Tuesday, October 13, 2009

To Love, Honor and Your Money

My husband Michael and I are coming up on our one-year wedding anniversary next month and we are still trying to figure out how to better manage our money together. Before I was married, I spent many, many years living out my life, paying my own way, deciding for myself where I wanted to spend my hard-earned dollar and establishing my own financial goals. After I got married, I wanted to remain financially independent. I worked full time and felt strongly that I wanted to fully contribute equally to our household bills.

Finances are a hot topic for any couple and can become a real argument if you don’t work out a strategy you both feel comfortable with at some point between falling in love and picking out your China pattern. And with today’s economy, many couples do require two incomes. So what are the best ways to work out financial responsibilities. I gathered some interesting data from various financial web sites. Here are some suggestions:

Joint Finances

In this system, all of your earrings are combined into one account and all of your household expenses are paid out from here. There is no division of who it belongs to.

One benefit of putting all your money into one pot is it is just easier. There is no “Mine, Yours and Ours”. Another benefit of sharing everything is it could put you on the fast track to achieving your financial goals. You will be able to invest more and create savings plans more effectively when you put your money into one joint account.

The disadvantage is if one spouse is a saver, and the other is a spender. Having all your purchases scrutinized can be a nightmare.


  • Agree on a budget
  • Discuss spending money for each spouse
  • Discuss purchases made over that threshold (car, gifts, vacations)
  • Set mutually agreed upon savings goals
  • Keep regular discussions on your financial situation

Yours, Mine and Ours

In this scenario, you manage your money independently from your spouse, but share joint household bills. This is how Michael and I still manage our money because it gives me a sense of independence. There are two different methods:

Even Steven: This is also known as college roommate style. Deposit your paychecks into separate checking accounts and share the cost of all your bills fifty/fifty. Here, you’ll each contribute half to the mortgage or rent, utilities, groceries and other monthly bills. The advantage of this system is fairness, each contributes equally to the household expenses and still has money to call his/her own, while the disadvantage is the unfairness to the person who earns less and therefore gets stuck paying a higher percentage of his or her income on household expenses and has less to spend on discretionary things.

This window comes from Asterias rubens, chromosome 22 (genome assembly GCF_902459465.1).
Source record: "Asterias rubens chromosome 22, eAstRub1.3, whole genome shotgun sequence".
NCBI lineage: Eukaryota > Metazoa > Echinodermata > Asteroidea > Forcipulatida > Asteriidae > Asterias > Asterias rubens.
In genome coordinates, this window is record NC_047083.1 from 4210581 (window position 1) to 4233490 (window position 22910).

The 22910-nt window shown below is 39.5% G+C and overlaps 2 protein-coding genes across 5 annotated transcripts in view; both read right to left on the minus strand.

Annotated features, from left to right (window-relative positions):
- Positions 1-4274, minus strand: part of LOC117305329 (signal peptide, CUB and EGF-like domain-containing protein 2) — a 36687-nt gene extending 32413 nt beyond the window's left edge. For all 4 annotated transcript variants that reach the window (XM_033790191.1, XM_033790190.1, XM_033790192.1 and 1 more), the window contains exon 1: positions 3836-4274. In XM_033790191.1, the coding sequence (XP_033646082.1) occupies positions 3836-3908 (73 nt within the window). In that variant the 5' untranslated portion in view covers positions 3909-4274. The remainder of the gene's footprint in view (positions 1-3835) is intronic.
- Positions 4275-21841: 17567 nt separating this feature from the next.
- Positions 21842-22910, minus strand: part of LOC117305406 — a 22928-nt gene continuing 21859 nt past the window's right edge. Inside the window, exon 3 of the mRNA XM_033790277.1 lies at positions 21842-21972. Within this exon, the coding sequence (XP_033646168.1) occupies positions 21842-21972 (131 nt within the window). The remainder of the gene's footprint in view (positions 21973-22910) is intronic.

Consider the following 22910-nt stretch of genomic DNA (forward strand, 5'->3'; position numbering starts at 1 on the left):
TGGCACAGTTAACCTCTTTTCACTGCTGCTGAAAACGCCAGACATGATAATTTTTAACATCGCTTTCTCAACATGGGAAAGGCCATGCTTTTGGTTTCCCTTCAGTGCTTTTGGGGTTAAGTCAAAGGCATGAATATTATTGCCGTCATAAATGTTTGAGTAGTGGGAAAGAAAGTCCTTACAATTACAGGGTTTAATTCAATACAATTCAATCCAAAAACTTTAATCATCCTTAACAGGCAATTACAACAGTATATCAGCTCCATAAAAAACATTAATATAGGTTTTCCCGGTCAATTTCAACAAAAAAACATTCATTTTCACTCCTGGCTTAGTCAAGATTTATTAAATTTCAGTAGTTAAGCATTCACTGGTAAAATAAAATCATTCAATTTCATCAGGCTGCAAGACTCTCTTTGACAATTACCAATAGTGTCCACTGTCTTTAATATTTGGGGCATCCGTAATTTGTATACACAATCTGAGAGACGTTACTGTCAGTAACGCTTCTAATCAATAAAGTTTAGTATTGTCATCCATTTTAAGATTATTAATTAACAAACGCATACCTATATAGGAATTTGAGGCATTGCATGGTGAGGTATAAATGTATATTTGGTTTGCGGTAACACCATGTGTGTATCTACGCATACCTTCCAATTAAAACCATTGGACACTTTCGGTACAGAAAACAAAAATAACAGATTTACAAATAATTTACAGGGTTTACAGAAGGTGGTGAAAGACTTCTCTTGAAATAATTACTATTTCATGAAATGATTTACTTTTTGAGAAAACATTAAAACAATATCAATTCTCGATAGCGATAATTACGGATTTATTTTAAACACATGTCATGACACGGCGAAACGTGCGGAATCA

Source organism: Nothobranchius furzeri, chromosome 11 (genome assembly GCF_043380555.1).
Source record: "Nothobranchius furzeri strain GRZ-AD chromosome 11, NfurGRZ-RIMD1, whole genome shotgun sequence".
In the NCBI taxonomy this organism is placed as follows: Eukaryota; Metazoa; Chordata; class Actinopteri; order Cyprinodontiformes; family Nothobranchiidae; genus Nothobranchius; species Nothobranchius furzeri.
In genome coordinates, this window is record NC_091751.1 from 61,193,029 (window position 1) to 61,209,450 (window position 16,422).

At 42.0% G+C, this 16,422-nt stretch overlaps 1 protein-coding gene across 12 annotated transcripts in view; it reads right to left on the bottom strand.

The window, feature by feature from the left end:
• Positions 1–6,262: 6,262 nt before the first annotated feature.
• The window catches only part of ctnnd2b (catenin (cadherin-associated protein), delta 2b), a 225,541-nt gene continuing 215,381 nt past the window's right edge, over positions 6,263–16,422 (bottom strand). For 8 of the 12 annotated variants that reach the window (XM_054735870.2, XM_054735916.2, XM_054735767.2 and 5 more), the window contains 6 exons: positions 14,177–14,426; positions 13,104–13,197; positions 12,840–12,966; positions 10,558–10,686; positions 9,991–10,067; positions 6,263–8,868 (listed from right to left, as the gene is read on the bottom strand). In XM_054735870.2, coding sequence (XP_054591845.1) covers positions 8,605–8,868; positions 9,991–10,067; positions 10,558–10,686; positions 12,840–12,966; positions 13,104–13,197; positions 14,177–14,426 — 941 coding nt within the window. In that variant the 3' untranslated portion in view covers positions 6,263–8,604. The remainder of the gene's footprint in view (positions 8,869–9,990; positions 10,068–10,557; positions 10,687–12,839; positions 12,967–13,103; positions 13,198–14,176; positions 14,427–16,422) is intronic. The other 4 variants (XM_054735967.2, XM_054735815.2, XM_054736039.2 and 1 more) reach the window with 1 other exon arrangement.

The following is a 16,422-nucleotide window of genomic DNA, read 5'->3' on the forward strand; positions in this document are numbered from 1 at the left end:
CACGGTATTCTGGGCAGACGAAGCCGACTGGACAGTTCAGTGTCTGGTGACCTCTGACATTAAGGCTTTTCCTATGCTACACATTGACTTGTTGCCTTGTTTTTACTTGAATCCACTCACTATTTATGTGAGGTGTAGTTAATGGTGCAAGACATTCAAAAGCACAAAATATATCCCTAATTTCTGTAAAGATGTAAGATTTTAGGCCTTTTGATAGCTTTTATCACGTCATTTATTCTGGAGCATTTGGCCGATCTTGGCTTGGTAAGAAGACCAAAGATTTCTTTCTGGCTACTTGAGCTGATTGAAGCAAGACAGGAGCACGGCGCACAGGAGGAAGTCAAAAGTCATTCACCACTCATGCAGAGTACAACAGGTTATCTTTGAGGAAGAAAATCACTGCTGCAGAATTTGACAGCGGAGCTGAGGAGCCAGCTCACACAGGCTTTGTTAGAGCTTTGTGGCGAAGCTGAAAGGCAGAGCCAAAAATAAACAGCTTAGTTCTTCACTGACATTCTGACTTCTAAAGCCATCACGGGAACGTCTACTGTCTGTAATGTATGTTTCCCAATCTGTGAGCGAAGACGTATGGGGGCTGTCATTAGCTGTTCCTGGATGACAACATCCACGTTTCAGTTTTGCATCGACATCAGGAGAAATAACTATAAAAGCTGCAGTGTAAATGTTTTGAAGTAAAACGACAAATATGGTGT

Proportional Contribution: This method is similar to the “Even Steven” contribution, but works for a couple with vastly different incomes. In this case, each person has their own account and each pays a percentage of their income towards the bills. You need to determine what percentage of income you bring to the household and then contribute that amount to the monthly expenses. For example, if one earns $100,000 and the other makes $60,000, you’ll contribute three-fifths and two-fifths of the total cost of the bills.

The advantage of this system is that each pays an equal percentage of their income. The disadvantages are similar to the “Even Steven” system in that the person with the higher income will still have more money to spend on discretionary purchases.


  • To make life easier, you can calculate a total contribution each month required by both of you for bills and transfer that amount to a joint account.
  • Make sure you both contribute to a rainy day slush fun for savings and emergencies each month.
  • Be aware that one may be spending all of the leftover money, while the other decides to save it.
  • You still need to discuss and agree upon long-term goals and retirement plans
  • You will file income taxes jointly so plan for this accordingly.

Independent Finances

Here, you can still manage your finances separately without contributing to joint bills together. In this scenario, each spouse pays for different bills out of their own account. For example, one spouse is responsible for the cable, insurance and entertainment, while the other spouse pays the electric and groceries.

The benefit of this are the simplicity of each being responsible for certain bills and you only need to keep track of your own account.

As long as you find a way to divide the responsibilities in a way you are both happy, it can work. Just make sure you periodically check in to be sure the system makes financial sense and you are both are still in agreement.

No matter what strategy you decide, there will be bumps along the road. When that happens, you need to take a step back and cool off. Money matters are always a highly sensitive issue for any couple. Avoid making any decisions in the heat of the moment. Always check in with your spouse on money issues. Even if you do your own financial planning, independent of each other, there are always joint expenditures like children and vacations. Michael and I may have different spending and saving ideas, but they are slowly and surely become one.

1 comment:

  1. Wow - very informative! I need to read this thoroughly. Great job! K.